Fig. 1
figure 1

Example of data extraction. An example of how the BelPharData was extracted for a fictional patient receiving the first ICS dispensing in 2017 on February 1st, 2017 (= reference date). The asthma-related drug history 1 year before ICS dispensing (February 1st, 2016) was observed in comparison to the drug use exactly 12 months after the reference date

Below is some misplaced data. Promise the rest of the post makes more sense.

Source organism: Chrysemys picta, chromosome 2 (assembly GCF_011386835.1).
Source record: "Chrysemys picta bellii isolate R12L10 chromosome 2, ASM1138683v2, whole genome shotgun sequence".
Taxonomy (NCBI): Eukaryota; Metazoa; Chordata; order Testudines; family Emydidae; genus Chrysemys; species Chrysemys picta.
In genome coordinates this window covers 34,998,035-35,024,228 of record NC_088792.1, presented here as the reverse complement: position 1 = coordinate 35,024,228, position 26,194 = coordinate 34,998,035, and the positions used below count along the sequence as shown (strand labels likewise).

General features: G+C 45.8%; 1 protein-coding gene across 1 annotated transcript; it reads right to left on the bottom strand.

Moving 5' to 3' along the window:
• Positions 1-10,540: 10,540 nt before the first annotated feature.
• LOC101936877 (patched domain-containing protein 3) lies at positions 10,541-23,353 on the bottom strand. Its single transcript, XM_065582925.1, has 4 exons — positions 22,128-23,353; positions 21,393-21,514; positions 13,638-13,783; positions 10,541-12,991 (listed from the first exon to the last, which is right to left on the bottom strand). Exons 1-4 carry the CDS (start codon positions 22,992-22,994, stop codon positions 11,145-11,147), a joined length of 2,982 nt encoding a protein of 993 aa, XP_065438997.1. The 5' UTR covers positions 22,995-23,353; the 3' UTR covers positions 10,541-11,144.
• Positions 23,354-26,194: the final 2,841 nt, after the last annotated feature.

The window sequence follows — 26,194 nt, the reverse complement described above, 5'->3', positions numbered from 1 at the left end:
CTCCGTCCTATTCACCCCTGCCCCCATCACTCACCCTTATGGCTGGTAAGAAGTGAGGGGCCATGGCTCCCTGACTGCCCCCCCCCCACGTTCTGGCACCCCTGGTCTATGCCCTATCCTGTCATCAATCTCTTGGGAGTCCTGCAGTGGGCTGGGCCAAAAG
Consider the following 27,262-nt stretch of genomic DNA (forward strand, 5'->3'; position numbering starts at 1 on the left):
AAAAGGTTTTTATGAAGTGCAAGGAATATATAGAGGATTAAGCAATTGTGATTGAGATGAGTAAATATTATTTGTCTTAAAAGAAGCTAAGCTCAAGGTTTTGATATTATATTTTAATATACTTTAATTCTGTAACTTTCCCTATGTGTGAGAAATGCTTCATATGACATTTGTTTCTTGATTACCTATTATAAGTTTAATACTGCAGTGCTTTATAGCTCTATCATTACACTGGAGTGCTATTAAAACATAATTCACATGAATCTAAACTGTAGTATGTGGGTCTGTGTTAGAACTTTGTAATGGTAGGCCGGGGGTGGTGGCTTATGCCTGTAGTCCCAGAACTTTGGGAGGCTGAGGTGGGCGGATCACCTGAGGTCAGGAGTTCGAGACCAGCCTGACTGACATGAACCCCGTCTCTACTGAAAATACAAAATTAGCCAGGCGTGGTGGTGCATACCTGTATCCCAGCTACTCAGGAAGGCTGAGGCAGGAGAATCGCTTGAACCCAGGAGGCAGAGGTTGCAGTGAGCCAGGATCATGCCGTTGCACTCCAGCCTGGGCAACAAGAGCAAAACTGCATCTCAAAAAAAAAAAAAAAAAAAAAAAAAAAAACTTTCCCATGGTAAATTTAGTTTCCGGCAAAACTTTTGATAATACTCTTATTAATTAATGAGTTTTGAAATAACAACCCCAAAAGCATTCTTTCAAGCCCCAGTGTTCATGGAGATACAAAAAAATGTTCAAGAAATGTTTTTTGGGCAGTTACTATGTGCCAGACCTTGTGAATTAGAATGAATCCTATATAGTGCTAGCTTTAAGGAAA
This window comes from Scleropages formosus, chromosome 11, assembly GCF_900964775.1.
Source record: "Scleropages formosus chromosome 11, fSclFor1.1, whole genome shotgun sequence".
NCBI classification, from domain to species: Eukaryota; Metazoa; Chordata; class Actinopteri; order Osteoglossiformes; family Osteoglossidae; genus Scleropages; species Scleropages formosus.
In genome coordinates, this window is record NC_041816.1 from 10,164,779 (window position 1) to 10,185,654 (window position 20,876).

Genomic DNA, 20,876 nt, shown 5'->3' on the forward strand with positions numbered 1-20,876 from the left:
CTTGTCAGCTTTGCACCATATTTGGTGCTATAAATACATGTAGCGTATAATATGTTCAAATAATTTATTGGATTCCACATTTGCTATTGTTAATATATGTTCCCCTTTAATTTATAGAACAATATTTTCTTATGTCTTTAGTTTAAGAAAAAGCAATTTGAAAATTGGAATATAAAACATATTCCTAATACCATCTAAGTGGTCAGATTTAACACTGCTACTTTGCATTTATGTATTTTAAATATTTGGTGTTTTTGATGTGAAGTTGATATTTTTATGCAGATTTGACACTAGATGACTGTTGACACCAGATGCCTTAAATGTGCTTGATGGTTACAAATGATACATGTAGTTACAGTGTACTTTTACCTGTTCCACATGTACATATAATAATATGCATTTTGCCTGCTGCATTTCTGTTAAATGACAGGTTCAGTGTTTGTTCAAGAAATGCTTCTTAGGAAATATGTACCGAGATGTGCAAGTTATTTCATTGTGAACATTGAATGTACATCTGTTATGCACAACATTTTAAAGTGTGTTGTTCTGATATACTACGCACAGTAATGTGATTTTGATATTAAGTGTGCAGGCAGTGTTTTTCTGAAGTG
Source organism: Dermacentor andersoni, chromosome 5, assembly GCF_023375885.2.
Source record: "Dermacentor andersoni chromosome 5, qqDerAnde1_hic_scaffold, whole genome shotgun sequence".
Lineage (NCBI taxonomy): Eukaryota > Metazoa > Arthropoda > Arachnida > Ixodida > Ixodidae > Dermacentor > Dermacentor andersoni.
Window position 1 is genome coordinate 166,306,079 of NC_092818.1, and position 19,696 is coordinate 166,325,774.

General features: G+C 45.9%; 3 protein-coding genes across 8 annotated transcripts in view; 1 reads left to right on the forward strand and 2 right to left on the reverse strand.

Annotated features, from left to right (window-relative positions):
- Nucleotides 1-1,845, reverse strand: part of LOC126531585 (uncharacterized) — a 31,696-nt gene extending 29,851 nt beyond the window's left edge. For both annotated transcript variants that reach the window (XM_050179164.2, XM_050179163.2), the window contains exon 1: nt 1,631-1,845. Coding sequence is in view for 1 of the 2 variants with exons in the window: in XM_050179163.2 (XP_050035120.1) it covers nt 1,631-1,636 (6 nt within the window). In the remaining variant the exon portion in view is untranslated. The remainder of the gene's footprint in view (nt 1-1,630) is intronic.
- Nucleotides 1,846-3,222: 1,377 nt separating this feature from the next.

Recruitment of the patients was possible if a PC intervention was 1) prescribed by a physician, 2) suggested by the pharmacist or, 3) at request of the patient (Fig. 2). The protocol-based PC intervention consisted of a first interview (Fig. 2 -Step 4) and a follow-up interview (Fig. 2 Step 5) offered by the community pharmacist during Belgian routine practice [14] and targeted both incident asthma patients starting ICS treatment and prevalent asthma patients with difficult-to-control asthma, which was defined as uncontrolled disease despite the prescription of asthma treatment [15]. Our study population was derived from this latter group with difficult-to-control asthma prescribed long-term ICS therapy, who received a PC intervention. Asthma control was assessed (Fig. 2 -Step 2) by the occurrence of nocturnal awakening (‘how often did you wake up at night or early in the morning earlier than usual because of asthma symptoms?’) and reliever use (‘how often have you used your inhaler with fast-acting medication?’) in the past 4 weeks, according to GINA guidelines [4]. In case of any nocturnal awakening in the past 4 weeks and/or reliever use more than twice a week, the asthma was considered difficult-to-control and an interview was scheduled at the community pharmacy (Fig. 2 -Step 3). In a first interview the pharmacist assessed patients’ expectations, disease control using Asthma Control Test [16], knowledge about asthma and medications, inhaler technique, adherence and the importance of adherence, side effects or corticophobia (Fig. 2 -Step 4). Furthermore, the patient was educated about medication use (purpose, mechanisms of action, side effects, use of inhalers) and risks of non-adherence and overuse of reliever medication, and possible questions were answered. A follow-up interview was offered three to 6 weeks later, to assess patient’s experience, detect remaining problems, and check the evolution in patient’s medication use and knowledge (Fig. 2 -Step 5). Belgian pharmacists receive a fee of about 20 euros per interview once every year for the PC service from the National Institute for Health and Disability Insurance, provided that the patient meets the reimbursement conditions, by registering the patient’s interview and date [14]. Through the flagging of the fee, we were able to capture patients with a PC intervention in the BelPhar database. A sensitivity analysis stratified on the number of PC interventions compared ICS usage between patients who received only the first interview (n = 1119, 83%)) with patients who received also a follow-up interview (n = 231, 17%). In both groups, we compared the drug use of the year after first ICS dispensing in 2017 with the drug use the year before. Also, in both groups the first interview happened within 90 days after ICS dispensing.